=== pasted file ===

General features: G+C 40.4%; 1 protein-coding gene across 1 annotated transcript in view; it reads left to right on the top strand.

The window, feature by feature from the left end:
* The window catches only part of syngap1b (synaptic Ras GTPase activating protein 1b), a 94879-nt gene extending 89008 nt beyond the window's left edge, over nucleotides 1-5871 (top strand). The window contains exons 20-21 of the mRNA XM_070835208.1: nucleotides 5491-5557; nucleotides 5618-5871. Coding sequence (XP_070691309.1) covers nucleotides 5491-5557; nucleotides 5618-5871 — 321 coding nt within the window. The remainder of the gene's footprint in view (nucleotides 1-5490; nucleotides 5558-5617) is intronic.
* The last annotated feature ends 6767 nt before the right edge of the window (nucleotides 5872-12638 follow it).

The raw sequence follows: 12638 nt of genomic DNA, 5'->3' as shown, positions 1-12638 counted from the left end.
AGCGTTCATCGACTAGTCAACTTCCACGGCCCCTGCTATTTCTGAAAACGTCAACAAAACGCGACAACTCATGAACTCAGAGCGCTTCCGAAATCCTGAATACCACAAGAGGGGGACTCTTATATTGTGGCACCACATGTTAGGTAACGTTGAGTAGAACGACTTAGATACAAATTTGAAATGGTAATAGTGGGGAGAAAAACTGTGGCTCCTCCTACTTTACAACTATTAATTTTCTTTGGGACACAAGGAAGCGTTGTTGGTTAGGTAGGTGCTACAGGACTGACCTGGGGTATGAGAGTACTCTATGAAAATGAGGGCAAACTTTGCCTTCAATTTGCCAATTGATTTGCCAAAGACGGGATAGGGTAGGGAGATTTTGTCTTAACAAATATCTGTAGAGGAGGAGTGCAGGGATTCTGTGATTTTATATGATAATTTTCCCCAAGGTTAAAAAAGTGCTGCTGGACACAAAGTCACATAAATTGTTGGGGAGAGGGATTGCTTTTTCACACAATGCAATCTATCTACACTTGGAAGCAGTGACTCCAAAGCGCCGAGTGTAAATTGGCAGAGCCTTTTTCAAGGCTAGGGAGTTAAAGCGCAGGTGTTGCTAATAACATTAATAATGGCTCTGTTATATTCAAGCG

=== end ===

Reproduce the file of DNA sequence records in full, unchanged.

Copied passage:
General features: G+C 40.4%; 1 protein-coding gene across 1 annotated transcript in view; it reads left to right on the top strand.

The window, feature by feature from the left end:
* The window catches only part of syngap1b (synaptic Ras GTPase activating protein 1b), a 94879-nt gene extending 89008 nt beyond the window's left edge, over nucleotides 1-5871 (top strand). The window contains exons 20-21 of the mRNA XM_070835208.1: nucleotides 5491-5557; nucleotides 5618-5871. Coding sequence (XP_070691309.1) covers nucleotides 5491-5557; nucleotides 5618-5871 — 321 coding nt within the window. The remainder of the gene's footprint in view (nucleotides 1-5490; nucleotides 5558-5617) is intronic.
* The last annotated feature ends 6767 nt before the right edge of the window (nucleotides 5872-12638 follow it).

The raw sequence follows: 12638 nt of genomic DNA, 5'->3' as shown, positions 1-12638 counted from the left end.
AGCGTTCATCGACTAGTCAACTTCCACGGCCCCTGCTATTTCTGAAAACGTCAACAAAACGCGACAACTCATGAACTCAGAGCGCTTCCGAAATCCTGAATACCACAAGAGGGGGACTCTTATATTGTGGCACCACATGTTAGGTAACGTTGAGTAGAACGACTTAGATACAAATTTGAAATGGTAATAGTGGGGAGAAAAACTGTGGCTCCTCCTACTTTACAACTATTAATTTTCTTTGGGACACAAGGAAGCGTTGTTGGTTAGGTAGGTGCTACAGGACTGACCTGGGGTATGAGAGTACTCTATGAAAATGAGGGCAAACTTTGCCTTCAATTTGCCAATTGATTTGCCAAAGACGGGATAGGGTAGGGAGATTTTGTCTTAACAAATATCTGTAGAGGAGGAGTGCAGGGATTCTGTGATTTTATATGATAATTTTCCCCAAGGTTAAAAAAGTGCTGCTGGACACAAAGTCACATAAATTGTTGGGGAGAGGGATTGCTTTTTCACACAATGCAATCTATCTACACTTGGAAGCAGTGACTCCAAAGCGCCGAGTGTAAATTGGCAGAGCCTTTTTCAAGGCTAGGGAGTTAAAGCGCAGGTGTTGCTAATAACATTAATAATGGCTCTGTTATATTCAAGCG